5. Company, “Crowd1.com”, and any of our subsidiaries, do not guarantee or represent that any “AFFILIATE”, who follow any suggestions or advice given in any of our services, will be making profits.”

        I mean, I read the other pages too, and I’m bored in quarantine, so I kind of feel like building a flow chart for fun to explain at which stage you COULD, POTENTIALLY hope to make any money out of this. The answer is that at no point are you going to make money. You are investing in a company that literally doesn’t exist in South Africa. So, if you are legitimately investing here, you would need to buy shares of Impact Crowd Tech in Spain, but it’s private, so you can’t. In other words, you are paying for ‘educational services’ that are speculative and unproven…

        The fact that you can only sign up in Bitcoin is what should make you nervous as all hell. How many people actually know how bitcoin operates? Bitcoin is unregulated, uncontrolled by government. It exists and functions outside of the law. Doesn’t it feel weird to you to give your money to a person who asks you to do it in a way which no one can trace? Who else functions outside of the law? Perhaps…um, criminals and conmen?

        It doesn’t seem to bother anyone that the three partnership websites are all owned by the same ‘person’ in Cyprus? You cannot ‘partner’ with yourself….?

        But finally… and this made me laugh…..”on all 7 continents”. A recruitment drive in Antarctica? Well, that is ambitious. Also, since page 6 states that they can’t provide services to the following countries….”Antartica”. Bad news to those 20 scientists stationed there hoping their ship is about to come in. Also, they are banned from USA, so if you are hoping for that expansion drive….well, don’t hold your breath.

        We are unable to offer services to the following countries: *The list of restricted countries may be
        changed without prior notice if US or EU government authorities decide, or if an external supplier restricts
        activities in a jurisdiction, or if operational or risk assessments are made by Crowd1 management. If an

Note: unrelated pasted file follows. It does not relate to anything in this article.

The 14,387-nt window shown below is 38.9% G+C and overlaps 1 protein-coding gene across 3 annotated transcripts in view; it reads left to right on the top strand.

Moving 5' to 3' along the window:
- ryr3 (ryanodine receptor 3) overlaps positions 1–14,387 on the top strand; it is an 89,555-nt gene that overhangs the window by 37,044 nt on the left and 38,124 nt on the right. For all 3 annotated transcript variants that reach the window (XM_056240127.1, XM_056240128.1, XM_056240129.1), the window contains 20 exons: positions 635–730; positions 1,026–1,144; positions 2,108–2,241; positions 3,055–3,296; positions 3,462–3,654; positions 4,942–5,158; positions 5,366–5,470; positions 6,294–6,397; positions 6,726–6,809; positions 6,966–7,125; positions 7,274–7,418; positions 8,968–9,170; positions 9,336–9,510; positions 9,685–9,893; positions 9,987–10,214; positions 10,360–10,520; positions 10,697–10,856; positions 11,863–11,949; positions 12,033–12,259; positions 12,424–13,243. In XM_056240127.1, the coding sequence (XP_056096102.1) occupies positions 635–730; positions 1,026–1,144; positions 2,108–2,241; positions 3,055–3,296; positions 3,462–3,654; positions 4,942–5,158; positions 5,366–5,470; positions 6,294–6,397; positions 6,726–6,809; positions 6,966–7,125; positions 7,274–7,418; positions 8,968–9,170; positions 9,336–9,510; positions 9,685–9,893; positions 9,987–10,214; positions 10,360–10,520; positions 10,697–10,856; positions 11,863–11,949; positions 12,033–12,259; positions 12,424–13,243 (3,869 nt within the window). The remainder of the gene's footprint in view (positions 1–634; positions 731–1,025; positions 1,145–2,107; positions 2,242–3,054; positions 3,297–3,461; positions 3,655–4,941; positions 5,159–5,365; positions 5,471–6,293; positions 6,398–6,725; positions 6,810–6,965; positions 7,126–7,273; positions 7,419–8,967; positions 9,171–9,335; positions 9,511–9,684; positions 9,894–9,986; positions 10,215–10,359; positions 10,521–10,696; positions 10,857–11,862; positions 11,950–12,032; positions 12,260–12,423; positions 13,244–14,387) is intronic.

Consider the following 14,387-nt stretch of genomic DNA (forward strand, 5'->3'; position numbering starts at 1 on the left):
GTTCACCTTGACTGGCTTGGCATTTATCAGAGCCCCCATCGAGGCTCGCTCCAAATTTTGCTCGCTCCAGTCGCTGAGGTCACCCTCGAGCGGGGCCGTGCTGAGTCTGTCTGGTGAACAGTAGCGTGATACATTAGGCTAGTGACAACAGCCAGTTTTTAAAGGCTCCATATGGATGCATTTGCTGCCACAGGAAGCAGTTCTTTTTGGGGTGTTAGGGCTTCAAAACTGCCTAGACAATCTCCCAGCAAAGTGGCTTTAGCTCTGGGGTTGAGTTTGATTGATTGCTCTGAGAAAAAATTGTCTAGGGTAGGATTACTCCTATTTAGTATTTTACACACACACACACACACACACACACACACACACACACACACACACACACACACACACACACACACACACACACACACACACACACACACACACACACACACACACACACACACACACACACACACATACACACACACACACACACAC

Affiliate’s account is closed due to changed restrictions, the earned and accrued Rewards can be exchanged
        for real currency and sent to the Affiliate’s own bank account.
        ▪ American Samoa
        ▪ Antarctica
        ▪ Belarus
        ▪ Cuba
        ▪ Guam
        ▪ Islamic Republic of Iran
        ▪ Iraq
        ▪ Democratic People’s Republic of Korea
        ▪ Northern Mariana Islands
        ▪ Paraguay
        ▪ Puerto Rico
        ▪ Saint Barthélemy
        ▪ Saint Martin (French part)
        ▪ Sint Maarten (Dutch part)
        ▪ South Sudan
        ▪ Sudan
        ▪ Syria
        ▪ Timor-Leste
        ▪ USA
        ▪ United States Minor Outlying Islands
        ▪ Venezuela
        ▪ Virgin Islands, US
        ▪ Western Sahara

        PLEASE SAVE YOUR MONEY. DON’T TRUST THESE GUYS TO MAKE MONEY FOR YOU. These are desperate times and people need hope and ‘opportunity’. This is an opportunity for Jonas Werner and Johan van Holstein. They don’t care for you. They have made a great living selling hopes and living off those dreams. Just GOOGLE their entrepreneurial records and judge for yourself.

        1. Thank you so much for your comment on this. Yes i totally agree on all your points. And now it seems that in South Africa they are already having payment problems. People are confused on when the payment dates are. Some says that 3 weeks before the pay date of 18 May, they still have not received their visa cards as promised. There was suppose to be a live event last night, which members had to buy ticket for. But all of a sudden there was a “technical difficulty” and they had to be happy with a recorded version. So the main question is, are they going to be refunded for their tickets? I see that there is a payment problem in Sweden as well, where the CEO down plays his role in crowd1.